So there are some ideas brewing and I'll be summoning all the other riders who lust after open spaces, sandwiches, no time constraints and a spirit of adventure.

This brings me to The Crazy Switch. A guest post from Josh Harnegane who writes as The World's Strongest Librarian. He is an amazing guy and his post will be up next - don't miss it.

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Wednesday, January 20, 2010

Passion or Die

I love the internet and I love that people share the information they find appealing. I was reading today and it was an extremely funny tongue in cheek article. Its a double whammy cos the comments are as funny as the blog post. One of his readers shared some information on PASSION which I found insightful.

I lifted a paragraph from the relevant blog (Psychology Today - check it out) to share with you along with some random thoughts.

In sum, passions make life worth living but need to be pursued in ways that sustain themselves. That passions can entail sacrifice actually define them as passions. They are healthy when the sacrifice is as freely undertaken as the activity itself and does not undercut the goal of the passionate activity. That passions may strike others as irrational is irrelevant in describing them as harmonious or obsessive, healthy or unhealthy. After all, passions are personal and what matters about our passions is whether they make sense to us.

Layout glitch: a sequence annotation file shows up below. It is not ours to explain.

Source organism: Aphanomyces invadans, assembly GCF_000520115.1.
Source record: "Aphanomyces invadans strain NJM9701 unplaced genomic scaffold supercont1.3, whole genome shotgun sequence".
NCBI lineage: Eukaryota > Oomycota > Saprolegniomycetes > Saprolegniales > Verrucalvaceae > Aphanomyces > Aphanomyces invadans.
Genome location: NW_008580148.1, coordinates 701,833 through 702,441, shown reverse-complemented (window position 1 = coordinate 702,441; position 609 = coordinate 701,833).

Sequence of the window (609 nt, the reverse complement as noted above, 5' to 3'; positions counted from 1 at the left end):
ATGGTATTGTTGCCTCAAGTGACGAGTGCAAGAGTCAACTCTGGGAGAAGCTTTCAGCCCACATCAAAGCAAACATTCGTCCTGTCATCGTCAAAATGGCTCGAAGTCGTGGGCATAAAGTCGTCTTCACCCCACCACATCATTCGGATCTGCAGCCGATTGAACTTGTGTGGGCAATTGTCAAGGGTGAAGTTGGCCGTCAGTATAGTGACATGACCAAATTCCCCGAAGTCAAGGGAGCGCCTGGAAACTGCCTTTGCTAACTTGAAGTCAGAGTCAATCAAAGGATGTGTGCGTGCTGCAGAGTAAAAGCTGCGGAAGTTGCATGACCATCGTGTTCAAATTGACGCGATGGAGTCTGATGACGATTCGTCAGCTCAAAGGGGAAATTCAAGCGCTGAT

On a personal level, my passion has always been around leisure activities as it is for most people. We choose to do something that validates, us, challenges us and has positive outcomes. As far back as I remember, physical exercise and reading have been my passions. The nature of my sport may have changed but it is a thread that remains unbroken. It has ranged from extremely competitive and dedicated to totally recreational. It has experimented with fringe sports to mainstream.

Somewhere along the line, it may even have been obsessive passion. I look around at friends and fellow travellers and the most interesting people are the ones who are excited about something. They have a level of commitment to a project or a goal or a process and that makes them alive.